The next day, Wednesday, turned out to be prosperous as well. Tequila Beach had 25 people lined up for the cheaper, $20 snorkeling trip. Normally they do these on their own, with their pontoon boat, but 25 was more then they could handle at one time, without going twice—which there wasn’t enough time for—so they asked Gary if he could take the party. Five people ended up changing their minds so we took out 20 people on Crystal Blue, with a guide from Tequila Beach, and we used their snorkeling equipment. This party was composed of some Americans and Brazilians. This time Tequila Beach took 50% because of their guide and equipment. It was what Gary expected, so he wasn’t disappointed.

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Mahahual Blues

Monday, January 5th, 2009

bikiniI’ve been in Mahahual for a week and a half and feels like forever. I’m sort of in limbo now, waiting for my friend from San Diego, Ali, to come on the 11th. I haven’t ventured outside of the town because I don’t want to do anything twice. I’m also saving my money because I’m sure I’ll spend a lot when he gets here. We’ll have two weeks, with a car, to explore all of the Costa Maya. I thought about flying to Mexico City and couchsurfing but I haven’t bought a ticket yet. Perhaps I’ll go before Havana. If I buy tickets now, I can get them for $60 one way from Cancun.

On New Years Eve I went to a party on the beach, surrounded by jungle, just north of the lighthouse. It didn’t get going until after midnight. There was no count down, just a bunch of shouts when the clock struck 12. The crowd was mostly the ex-pat locals. There were Canadians, Germans, Italians, Austrians, Mexicans and Mayans. I took a nap beforehand, from 6 to 8, so I could last longer. When I awoke Gary and Larry already turned in for the night. At 1 I called my friends in the States to wish them a happy New Years. I went home at 4.

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Saturday, December 27th, 2008

It was a blustery and bouncy four days from Colon, Panama to Mahahual, Mexico. Based on our previous wind experience, we estmated the trip would take ten days. Distance-wise, it’s been the longest leg. We never slowed past 7 knots and we were upwards of 12 at times. We never once tacked or gybed either. The wind was coming from the Northeast and our initial bearing was Northwest by North, leaving us on a close reach until, after two days, we rounded Honduras and fell off to a beam reach, then a broad reach. We arrived in Mahahual while the sun was rising Friday morning.

With only three people for crew, it meant we each had an average of eight hours at the helm. Eight hours, I thought, it seemed kind of like a JOB. The time went by pleasantly, however, almost better than if we had four people. The more people there are, the more idle time there is and more room for animosity over who does what and for how long. After sleeping and steering, there wasn’t much time left to oneself. Heavier wind conditions works on your nerves too, making everything from walking, using the head, and cooking a trifle more difficult than when you’re just drifting.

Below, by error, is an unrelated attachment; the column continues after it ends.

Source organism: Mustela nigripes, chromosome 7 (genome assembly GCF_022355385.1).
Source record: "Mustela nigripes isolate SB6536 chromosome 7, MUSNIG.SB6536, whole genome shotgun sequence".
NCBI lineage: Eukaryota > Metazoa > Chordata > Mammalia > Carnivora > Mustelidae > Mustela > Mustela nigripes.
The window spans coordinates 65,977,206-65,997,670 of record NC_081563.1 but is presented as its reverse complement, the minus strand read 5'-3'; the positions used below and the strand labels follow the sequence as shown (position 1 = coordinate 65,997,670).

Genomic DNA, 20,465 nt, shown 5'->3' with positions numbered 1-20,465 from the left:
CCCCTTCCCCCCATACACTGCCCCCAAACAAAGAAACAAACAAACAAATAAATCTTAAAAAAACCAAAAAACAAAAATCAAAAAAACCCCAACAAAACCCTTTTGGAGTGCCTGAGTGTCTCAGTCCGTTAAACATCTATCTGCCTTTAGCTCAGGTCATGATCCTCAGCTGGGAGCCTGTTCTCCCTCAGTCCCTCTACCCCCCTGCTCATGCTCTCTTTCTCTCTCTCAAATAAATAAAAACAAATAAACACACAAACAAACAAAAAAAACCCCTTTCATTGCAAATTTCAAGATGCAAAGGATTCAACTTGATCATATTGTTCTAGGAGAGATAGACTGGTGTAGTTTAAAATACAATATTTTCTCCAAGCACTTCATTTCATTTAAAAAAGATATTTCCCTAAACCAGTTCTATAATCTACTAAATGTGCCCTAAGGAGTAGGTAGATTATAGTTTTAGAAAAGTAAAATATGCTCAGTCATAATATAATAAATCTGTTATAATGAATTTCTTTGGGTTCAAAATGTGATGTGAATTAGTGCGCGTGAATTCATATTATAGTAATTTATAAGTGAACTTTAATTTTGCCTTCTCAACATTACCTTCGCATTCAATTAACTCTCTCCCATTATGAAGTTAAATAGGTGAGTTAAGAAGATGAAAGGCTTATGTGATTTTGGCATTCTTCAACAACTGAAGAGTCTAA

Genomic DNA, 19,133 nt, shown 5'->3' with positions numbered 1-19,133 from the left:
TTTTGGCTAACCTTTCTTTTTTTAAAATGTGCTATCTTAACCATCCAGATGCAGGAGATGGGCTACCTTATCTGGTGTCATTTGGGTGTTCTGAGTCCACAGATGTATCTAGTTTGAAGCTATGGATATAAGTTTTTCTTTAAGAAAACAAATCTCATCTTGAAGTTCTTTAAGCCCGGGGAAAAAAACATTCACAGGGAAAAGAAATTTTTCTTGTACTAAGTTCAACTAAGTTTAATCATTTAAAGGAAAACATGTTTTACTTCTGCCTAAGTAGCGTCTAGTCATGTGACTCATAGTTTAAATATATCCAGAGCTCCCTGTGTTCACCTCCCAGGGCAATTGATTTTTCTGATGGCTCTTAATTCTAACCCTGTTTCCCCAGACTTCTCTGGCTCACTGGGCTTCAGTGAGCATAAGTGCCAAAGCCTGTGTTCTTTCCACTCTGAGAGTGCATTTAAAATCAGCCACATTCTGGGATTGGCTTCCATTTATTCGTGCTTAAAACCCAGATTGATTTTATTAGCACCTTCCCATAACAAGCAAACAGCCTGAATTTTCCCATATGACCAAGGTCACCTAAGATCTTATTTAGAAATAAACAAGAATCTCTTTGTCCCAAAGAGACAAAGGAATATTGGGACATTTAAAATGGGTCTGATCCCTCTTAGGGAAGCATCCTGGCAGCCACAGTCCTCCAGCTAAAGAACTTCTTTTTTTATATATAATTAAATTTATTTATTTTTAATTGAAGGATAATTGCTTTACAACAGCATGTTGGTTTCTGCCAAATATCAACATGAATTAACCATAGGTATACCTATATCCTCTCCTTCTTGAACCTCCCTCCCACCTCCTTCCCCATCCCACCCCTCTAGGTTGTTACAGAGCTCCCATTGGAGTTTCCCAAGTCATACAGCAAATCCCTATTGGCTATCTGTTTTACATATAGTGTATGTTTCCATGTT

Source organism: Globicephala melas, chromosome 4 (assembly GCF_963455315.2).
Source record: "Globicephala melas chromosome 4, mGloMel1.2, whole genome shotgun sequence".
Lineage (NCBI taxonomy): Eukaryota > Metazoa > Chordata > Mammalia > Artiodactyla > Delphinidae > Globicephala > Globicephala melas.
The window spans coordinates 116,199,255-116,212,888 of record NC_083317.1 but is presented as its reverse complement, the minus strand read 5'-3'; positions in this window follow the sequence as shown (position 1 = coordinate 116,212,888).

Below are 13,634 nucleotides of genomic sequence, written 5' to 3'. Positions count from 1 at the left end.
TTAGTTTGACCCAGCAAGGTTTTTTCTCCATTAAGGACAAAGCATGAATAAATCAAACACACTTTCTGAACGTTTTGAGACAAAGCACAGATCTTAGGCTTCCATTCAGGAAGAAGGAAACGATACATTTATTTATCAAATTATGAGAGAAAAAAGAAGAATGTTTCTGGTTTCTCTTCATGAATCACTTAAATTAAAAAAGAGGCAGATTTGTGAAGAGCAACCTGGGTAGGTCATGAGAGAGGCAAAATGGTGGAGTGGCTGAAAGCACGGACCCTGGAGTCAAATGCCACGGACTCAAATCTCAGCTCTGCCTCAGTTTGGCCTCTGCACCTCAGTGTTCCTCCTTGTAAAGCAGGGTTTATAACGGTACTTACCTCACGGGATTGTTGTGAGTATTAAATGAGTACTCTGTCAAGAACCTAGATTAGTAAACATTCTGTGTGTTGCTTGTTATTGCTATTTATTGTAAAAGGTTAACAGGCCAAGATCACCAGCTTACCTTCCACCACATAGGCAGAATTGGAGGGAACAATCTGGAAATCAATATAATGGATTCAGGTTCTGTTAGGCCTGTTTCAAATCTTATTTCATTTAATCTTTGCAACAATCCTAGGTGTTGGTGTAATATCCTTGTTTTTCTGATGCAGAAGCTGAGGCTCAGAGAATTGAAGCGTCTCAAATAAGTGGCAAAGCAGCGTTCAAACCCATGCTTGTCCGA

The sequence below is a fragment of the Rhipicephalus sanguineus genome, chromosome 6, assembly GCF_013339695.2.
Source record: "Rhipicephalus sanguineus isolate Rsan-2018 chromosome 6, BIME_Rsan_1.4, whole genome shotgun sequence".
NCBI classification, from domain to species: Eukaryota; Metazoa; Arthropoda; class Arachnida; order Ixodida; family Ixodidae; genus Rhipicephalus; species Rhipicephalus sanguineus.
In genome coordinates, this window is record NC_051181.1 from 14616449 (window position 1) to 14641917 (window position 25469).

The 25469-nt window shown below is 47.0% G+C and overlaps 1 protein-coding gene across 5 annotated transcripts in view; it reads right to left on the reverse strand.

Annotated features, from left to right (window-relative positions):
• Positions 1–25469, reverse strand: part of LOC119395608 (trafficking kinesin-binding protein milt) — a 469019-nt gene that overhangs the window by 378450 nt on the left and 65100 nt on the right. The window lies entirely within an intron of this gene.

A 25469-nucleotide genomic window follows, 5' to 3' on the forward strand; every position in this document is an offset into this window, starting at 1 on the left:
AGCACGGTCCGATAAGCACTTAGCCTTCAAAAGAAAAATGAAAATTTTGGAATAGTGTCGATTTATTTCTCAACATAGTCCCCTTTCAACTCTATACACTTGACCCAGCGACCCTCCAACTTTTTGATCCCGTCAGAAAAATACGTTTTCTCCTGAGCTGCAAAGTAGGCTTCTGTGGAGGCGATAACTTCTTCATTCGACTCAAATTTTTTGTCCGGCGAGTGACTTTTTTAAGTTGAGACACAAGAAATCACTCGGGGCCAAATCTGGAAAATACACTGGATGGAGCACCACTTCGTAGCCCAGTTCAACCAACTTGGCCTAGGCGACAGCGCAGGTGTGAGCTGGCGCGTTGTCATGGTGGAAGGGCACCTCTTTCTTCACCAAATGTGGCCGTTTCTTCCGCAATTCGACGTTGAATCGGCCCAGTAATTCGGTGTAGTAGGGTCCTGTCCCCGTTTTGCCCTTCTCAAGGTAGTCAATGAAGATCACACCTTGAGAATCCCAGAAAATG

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Golfos de Tehuantepec y Papagayo

Friday, December 5th, 2008

We sailed almost a week straight from Huatulco to Puntarenas, Costa Rica (where I am now), passing Guatemala, El Salvador, Honduras and Nicaragua. After hearing rumours of the nasty Tehuantepec winds (Tehuantepeckers), I braced myself for strong winds, even though we were leaving in a supposed window of good weather. The Tehuantepec winds never came and we even motored for parts. We hugged the coast instead of making a rhumb accross the gulf, because that’s the recommended procedure. At least this way, we got a close view of endless miles of undeveloped beaches.

At the Guatemalan border, the coast juts west towards the Gulf of Fonseca, the intersection of El Salvador, Honduras and Nicaragua. Here we decided to make a rhumb line to Costa Rica, putting us at a distance of 80 miles offshore at the maximum. In the middle of the Gulf, Lynne read in one of the guidebooks about another area of high winds approaching Costa Rica, outside the Gulf of Papagayo and on our planned route. As if jinxed, that night, an hour or two after the discovery and before sundown, the heavy winds arrived. Crystal Blue Persuasion was booking it on a nice beam reach as the winds were coming offshore. The sea was getting rough too, jostling our catamaran. Gary made the decision to put two reefs in the main sail and replace the jib with a smaller stormsail jib. Even after the sail change, we were still doing 8 to 10 knots, but in a better controlled fashion. Larry estimated the winds to be 35 knots; I don’t have enough experience to judge the speed. It was like this all night but subsided the next day, returning again, the next night. We altered our course to go closer to shore in hopes that the wind would be calmer, and we eventually made it, just south of the Gulf of Papagayo. The winds died and we cruised along the coast to Puntarenas. Other than the fact that it takes more energy, atttention and nerve in high winds, I didn’t mind them. For my preference, we’ve been lacking in wind the whole trip. Also, being in a catamaran, it’s not as rocky as a monohull.